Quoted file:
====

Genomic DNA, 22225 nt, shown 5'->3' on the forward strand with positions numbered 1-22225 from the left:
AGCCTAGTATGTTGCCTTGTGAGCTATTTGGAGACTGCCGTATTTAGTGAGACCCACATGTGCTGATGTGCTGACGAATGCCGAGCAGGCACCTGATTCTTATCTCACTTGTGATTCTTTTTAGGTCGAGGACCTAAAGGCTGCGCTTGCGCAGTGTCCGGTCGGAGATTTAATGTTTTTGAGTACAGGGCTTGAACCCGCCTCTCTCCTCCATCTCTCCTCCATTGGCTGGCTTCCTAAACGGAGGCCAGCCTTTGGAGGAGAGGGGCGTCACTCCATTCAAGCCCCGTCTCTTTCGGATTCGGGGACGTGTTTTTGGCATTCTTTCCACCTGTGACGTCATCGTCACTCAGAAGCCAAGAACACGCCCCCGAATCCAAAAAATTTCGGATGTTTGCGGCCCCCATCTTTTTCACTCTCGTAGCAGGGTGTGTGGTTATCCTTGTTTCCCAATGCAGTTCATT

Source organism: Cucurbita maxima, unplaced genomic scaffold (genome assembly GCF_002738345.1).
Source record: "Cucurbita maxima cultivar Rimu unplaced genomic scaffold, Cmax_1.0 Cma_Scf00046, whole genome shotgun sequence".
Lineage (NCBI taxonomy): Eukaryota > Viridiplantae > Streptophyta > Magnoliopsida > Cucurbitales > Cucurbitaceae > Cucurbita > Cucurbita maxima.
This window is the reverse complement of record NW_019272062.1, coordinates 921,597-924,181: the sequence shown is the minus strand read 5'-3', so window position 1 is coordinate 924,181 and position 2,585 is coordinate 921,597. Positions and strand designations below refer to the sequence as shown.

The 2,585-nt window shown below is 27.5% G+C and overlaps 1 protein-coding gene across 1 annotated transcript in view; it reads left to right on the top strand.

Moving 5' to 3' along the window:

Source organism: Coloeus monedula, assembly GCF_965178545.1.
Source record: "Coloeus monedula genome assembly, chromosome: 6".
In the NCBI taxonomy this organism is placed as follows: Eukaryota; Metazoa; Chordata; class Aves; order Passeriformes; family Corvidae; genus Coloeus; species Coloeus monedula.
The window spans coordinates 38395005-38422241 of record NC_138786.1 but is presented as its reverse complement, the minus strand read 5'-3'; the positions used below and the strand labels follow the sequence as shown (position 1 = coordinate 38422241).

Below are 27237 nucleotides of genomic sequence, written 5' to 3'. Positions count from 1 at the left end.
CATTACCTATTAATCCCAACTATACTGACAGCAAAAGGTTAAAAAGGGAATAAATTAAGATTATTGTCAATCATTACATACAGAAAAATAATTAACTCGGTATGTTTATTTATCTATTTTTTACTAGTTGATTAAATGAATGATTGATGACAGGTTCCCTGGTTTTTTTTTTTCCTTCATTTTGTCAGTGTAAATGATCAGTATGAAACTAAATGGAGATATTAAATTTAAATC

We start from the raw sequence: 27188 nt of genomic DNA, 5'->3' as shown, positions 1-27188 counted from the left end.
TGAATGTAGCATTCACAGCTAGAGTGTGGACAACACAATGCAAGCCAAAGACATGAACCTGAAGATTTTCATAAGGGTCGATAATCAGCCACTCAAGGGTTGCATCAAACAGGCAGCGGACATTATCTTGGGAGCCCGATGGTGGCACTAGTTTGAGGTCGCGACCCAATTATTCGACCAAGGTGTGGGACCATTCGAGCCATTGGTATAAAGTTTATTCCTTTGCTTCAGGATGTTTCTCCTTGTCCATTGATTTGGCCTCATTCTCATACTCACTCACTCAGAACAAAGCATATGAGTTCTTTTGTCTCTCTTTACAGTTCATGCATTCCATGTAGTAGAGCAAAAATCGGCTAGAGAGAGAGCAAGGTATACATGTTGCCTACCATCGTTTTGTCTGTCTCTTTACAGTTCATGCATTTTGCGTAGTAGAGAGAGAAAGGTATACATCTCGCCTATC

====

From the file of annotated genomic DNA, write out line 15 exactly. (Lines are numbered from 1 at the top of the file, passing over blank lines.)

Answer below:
We start from the raw sequence: 27188 nt of genomic DNA, 5'->3' as shown, positions 1-27188 counted from the left end.